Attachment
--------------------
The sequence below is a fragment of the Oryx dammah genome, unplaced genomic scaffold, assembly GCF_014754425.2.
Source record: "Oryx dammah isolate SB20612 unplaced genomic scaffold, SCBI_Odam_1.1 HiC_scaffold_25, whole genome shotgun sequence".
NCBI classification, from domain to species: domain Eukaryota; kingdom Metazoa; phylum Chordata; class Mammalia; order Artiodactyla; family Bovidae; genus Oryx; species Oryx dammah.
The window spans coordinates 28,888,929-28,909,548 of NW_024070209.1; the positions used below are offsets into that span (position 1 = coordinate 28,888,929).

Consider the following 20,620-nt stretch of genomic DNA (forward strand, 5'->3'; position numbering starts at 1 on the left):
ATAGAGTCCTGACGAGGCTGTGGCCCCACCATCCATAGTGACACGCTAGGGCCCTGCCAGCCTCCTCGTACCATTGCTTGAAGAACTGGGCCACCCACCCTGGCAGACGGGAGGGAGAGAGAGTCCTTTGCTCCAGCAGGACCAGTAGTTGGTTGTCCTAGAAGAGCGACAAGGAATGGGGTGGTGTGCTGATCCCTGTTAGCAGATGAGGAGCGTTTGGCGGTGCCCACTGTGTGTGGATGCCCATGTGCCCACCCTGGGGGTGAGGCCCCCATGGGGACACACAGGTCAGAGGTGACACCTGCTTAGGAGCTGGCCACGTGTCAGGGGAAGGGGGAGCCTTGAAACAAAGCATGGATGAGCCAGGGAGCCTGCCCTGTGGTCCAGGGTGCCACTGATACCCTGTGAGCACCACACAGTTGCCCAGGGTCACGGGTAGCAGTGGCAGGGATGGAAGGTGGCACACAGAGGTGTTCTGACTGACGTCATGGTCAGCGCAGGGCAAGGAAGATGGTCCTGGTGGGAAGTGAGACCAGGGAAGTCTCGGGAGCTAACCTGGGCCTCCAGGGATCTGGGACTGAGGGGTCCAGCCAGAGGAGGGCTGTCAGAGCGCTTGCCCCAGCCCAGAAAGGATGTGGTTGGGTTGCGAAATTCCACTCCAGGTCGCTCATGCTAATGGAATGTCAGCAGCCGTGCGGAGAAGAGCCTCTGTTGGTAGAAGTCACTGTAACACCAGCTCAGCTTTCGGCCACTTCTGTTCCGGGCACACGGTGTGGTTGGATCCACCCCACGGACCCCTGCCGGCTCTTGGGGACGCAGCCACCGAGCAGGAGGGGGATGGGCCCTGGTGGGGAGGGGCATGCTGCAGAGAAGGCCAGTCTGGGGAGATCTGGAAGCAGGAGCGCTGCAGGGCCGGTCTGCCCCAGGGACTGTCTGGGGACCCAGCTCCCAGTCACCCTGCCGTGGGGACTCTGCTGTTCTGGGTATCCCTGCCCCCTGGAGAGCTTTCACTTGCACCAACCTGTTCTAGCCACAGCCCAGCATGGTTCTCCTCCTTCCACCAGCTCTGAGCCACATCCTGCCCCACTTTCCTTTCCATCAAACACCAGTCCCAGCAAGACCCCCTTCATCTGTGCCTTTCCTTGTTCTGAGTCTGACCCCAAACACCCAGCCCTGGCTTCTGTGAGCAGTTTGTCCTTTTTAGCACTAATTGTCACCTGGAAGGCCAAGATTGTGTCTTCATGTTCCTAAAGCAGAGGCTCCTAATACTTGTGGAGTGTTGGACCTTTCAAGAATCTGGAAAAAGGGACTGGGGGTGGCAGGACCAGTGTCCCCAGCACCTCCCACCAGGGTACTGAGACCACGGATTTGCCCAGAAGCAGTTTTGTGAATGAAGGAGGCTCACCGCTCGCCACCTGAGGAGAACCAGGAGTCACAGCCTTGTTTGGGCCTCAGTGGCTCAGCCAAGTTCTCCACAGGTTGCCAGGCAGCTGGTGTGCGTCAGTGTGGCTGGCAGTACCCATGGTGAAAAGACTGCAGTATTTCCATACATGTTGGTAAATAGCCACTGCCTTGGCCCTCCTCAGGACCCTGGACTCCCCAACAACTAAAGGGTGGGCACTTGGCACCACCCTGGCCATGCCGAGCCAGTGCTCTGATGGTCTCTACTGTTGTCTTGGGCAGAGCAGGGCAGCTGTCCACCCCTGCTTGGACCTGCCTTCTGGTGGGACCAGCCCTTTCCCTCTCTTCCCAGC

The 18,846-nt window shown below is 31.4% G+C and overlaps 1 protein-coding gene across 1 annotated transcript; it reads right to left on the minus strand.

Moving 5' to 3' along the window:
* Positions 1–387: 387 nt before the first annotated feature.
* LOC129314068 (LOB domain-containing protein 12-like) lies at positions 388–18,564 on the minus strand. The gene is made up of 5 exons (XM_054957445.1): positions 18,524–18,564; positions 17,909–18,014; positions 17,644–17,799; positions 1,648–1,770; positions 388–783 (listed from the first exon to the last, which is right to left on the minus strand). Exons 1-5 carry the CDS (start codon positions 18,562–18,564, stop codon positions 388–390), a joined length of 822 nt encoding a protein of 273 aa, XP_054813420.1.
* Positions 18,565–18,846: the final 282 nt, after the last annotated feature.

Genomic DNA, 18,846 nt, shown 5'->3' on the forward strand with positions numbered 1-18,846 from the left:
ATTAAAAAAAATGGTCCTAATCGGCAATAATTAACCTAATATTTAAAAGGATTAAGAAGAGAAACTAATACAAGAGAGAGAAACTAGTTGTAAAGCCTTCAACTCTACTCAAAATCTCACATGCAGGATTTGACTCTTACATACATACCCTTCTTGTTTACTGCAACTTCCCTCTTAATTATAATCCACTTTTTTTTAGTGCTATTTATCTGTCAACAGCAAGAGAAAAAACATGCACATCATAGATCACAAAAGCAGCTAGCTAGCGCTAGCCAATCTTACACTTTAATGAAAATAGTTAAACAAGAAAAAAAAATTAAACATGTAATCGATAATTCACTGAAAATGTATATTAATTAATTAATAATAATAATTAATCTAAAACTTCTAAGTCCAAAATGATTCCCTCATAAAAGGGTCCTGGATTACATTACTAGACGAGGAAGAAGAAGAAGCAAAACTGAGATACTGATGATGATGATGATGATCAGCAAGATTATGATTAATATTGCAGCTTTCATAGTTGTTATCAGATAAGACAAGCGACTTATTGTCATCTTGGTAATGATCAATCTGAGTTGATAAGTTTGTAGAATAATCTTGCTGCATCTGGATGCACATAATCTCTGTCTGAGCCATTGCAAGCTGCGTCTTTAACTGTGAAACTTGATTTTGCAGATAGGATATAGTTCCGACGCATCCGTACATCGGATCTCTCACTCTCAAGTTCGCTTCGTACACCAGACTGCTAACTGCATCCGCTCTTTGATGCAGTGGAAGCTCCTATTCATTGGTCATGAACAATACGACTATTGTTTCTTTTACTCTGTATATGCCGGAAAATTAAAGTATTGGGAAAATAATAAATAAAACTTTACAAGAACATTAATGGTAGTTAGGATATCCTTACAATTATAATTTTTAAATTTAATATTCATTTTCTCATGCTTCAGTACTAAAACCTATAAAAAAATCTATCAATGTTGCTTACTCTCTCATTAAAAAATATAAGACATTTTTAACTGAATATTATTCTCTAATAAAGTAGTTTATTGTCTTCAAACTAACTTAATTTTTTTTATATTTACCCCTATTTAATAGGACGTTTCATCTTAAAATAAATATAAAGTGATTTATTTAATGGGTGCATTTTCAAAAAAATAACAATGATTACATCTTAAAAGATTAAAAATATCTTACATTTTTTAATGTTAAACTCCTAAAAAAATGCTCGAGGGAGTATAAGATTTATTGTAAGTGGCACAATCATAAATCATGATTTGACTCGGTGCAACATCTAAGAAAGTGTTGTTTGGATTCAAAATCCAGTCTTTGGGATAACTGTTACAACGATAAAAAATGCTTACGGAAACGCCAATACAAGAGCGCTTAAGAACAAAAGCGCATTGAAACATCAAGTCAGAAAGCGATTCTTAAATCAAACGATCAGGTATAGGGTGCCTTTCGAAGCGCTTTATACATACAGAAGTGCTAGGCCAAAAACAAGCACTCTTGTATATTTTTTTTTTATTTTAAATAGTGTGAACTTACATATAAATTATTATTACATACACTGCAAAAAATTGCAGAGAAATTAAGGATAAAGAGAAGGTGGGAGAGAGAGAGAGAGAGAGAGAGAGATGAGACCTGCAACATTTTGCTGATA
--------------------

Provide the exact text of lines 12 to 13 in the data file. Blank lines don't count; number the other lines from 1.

Genomic DNA, 18,846 nt, shown 5'->3' on the forward strand with positions numbered 1-18,846 from the left:
ATTAAAAAAAATGGTCCTAATCGGCAATAATTAACCTAATATTTAAAAGGATTAAGAAGAGAAACTAATACAAGAGAGAGAAACTAGTTGTAAAGCCTTCAACTCTACTCAAAATCTCACATGCAGGATTTGACTCTTACATACATACCCTTCTTGTTTACTGCAACTTCCCTCTTAATTATAATCCACTTTTTTTTAGTGCTATTTATCTGTCAACAGCAAGAGAAAAAACATGCACATCATAGATCACAAAAGCAGCTAGCTAGCGCTAGCCAATCTTACACTTTAATGAAAATAGTTAAACAAGAAAAAAAAATTAAACATGTAATCGATAATTCACTGAAAATGTATATTAATTAATTAATAATAATAATTAATCTAAAACTTCTAAGTCCAAAATGATTCCCTCATAAAAGGGTCCTGGATTACATTACTAGACGAGGAAGAAGAAGAAGCAAAACTGAGATACTGATGATGATGATGATGATCAGCAAGATTATGATTAATATTGCAGCTTTCATAGTTGTTATCAGATAAGACAAGCGACTTATTGTCATCTTGGTAATGATCAATCTGAGTTGATAAGTTTGTAGAATAATCTTGCTGCATCTGGATGCACATAATCTCTGTCTGAGCCATTGCAAGCTGCGTCTTTAACTGTGAAACTTGATTTTGCAGATAGGATATAGTTCCGACGCATCCGTACATCGGATCTCTCACTCTCAAGTTCGCTTCGTACACCAGACTGCTAACTGCATCCGCTCTTTGATGCAGTGGAAGCTCCTATTCATTGGTCATGAACAATACGACTATTGTTTCTTTTACTCTGTATATGCCGGAAAATTAAAGTATTGGGAAAATAATAAATAAAACTTTACAAGAACATTAATGGTAGTTAGGATATCCTTACAATTATAATTTTTAAATTTAATATTCATTTTCTCATGCTTCAGTACTAAAACCTATAAAAAAATCTATCAATGTTGCTTACTCTCTCATTAAAAAATATAAGACATTTTTAACTGAATATTATTCTCTAATAAAGTAGTTTATTGTCTTCAAACTAACTTAATTTTTTTTATATTTACCCCTATTTAATAGGACGTTTCATCTTAAAATAAATATAAAGTGATTTATTTAATGGGTGCATTTTCAAAAAAATAACAATGATTACATCTTAAAAGATTAAAAATATCTTACATTTTTTAATGTTAAACTCCTAAAAAAATGCTCGAGGGAGTATAAGATTTATTGTAAGTGGCACAATCATAAATCATGATTTGACTCGGTGCAACATCTAAGAAAGTGTTGTTTGGATTCAAAATCCAGTCTTTGGGATAACTGTTACAACGATAAAAAATGCTTACGGAAACGCCAATACAAGAGCGCTTAAGAACAAAAGCGCATTGAAACATCAAGTCAGAAAGCGATTCTTAAATCAAACGATCAGGTATAGGGTGCCTTTCGAAGCGCTTTATACATACAGAAGTGCTAGGCCAAAAACAAGCACTCTTGTATATTTTTTTTTTATTTTAAATAGTGTGAACTTACATATAAATTATTATTACATACACTGCAAAAAATTGCAGAGAAATTAAGGATAAAGAGAAGGTGGGAGAGAGAGAGAGAGAGAGAGAGAGATGAGACCTGCAACATTTTGCTGATA